This week, while driving to work, the local radio news had quotes from Calgary Mayor Naheed Nenshi (@nenshi) and Alderman Brian Pincott regarding the recent decision by the Alberta Provincial Government to raise the education property tax by 7.2% on residential properties. Now, for some background: Calgary City Council (#yyccc) had already decided to raise city property taxes on residents by 6% this year, with subsequent increases of similar size over the next two years. They had been able to “get away” with this in part because last year the province hadn’t raised their portion of the property tax, so they’re actual increase was somewhat higher, and they had taken up some of the room left by the province…
You might ask – isn’t this confusing? Well, yes it is. You see, both the municipality and the province impose property taxes – the municipality for general revenue to run the city and the province for education funding (purportedly, as this just goes to general revenue at that level). The City collects both taxes as a lump sum and cuts a cheque to the province for their share (which in recent years has total about $600 Million).
The Mayor and Alderman were complaining that the Province treats the city like a cash cow… my view is that the City Council treats residents (and especially local businesses who pay much higher property taxes than residential properties) like cash cows, when claiming they need a tax hike of 20% over three years. The tax base grows with population growth, and inflation in recent years has been very low. This is pure and simple BIG GOVERNMENT at a local level.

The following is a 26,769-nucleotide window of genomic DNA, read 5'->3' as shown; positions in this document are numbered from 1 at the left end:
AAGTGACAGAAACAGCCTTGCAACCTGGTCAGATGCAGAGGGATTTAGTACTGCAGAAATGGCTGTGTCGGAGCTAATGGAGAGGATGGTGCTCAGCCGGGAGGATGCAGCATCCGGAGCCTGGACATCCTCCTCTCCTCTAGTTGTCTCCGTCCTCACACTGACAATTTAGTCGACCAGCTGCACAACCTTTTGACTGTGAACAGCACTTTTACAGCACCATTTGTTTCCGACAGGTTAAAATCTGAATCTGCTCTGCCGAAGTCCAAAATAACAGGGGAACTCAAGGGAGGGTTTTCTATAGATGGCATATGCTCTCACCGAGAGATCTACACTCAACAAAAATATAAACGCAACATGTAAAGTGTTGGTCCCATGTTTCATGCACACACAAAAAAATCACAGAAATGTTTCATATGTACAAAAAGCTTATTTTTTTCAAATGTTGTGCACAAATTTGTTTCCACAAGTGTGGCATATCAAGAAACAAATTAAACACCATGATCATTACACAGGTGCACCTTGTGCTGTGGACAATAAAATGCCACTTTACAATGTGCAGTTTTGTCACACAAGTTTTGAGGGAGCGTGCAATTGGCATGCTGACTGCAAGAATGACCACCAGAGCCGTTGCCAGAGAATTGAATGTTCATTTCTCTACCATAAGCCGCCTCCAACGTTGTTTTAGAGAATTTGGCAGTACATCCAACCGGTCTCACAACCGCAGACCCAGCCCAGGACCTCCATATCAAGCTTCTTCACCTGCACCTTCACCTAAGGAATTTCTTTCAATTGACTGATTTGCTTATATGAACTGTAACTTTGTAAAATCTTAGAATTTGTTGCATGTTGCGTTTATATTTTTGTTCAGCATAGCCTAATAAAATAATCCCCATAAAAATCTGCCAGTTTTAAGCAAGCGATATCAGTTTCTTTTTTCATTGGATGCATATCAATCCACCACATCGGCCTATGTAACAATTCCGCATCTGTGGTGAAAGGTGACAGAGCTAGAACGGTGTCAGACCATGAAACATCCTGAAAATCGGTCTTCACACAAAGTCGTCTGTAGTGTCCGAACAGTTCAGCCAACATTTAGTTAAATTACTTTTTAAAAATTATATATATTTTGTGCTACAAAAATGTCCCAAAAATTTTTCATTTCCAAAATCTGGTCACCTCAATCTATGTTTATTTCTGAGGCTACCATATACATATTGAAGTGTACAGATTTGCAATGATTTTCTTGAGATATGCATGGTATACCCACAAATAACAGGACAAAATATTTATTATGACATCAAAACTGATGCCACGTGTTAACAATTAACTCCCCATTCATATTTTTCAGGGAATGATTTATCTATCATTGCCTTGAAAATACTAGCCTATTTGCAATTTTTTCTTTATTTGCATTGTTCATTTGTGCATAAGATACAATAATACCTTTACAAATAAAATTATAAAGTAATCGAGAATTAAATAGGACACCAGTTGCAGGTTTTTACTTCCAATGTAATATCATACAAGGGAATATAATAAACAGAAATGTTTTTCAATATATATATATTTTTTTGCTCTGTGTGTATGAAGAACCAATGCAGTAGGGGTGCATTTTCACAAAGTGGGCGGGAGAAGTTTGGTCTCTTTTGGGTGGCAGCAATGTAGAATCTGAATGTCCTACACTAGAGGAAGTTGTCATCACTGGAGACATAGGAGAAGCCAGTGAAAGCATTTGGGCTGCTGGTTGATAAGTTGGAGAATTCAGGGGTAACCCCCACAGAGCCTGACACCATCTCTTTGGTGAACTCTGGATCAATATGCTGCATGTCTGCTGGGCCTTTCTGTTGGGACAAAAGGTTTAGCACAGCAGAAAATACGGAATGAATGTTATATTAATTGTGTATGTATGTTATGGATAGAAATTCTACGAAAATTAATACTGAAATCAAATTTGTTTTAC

The real problem is that governments in many countries, including Canada, have obfuscated the funding and provision of public services for decades. In Canada, very little of the taxes raised are spent by the government that raised them. The Cities collect property tax on behalf of the province, which pays for schools and infrastructure in the cities. The federal government collects the most tax revenue, then redistributes it to the provinces and municipalities for health care, welfare and infrastructure. This allows each level of government plausible deniability for just about anything, while claiming that tax money is well used – when the truth is they can’t know – they didn’t spend it.
So, what should happen is that each level of government should be restricted to raising taxes it needs to fund itself. Force each level of government to explain clearly what we are getting for that pound of flesh. And intergovernmental transfers should be limited to equalization to ensure all Canadians get roughly equal provision of services. I’d like to take equalization itself out of the Constitution, but I know that is too hard to do.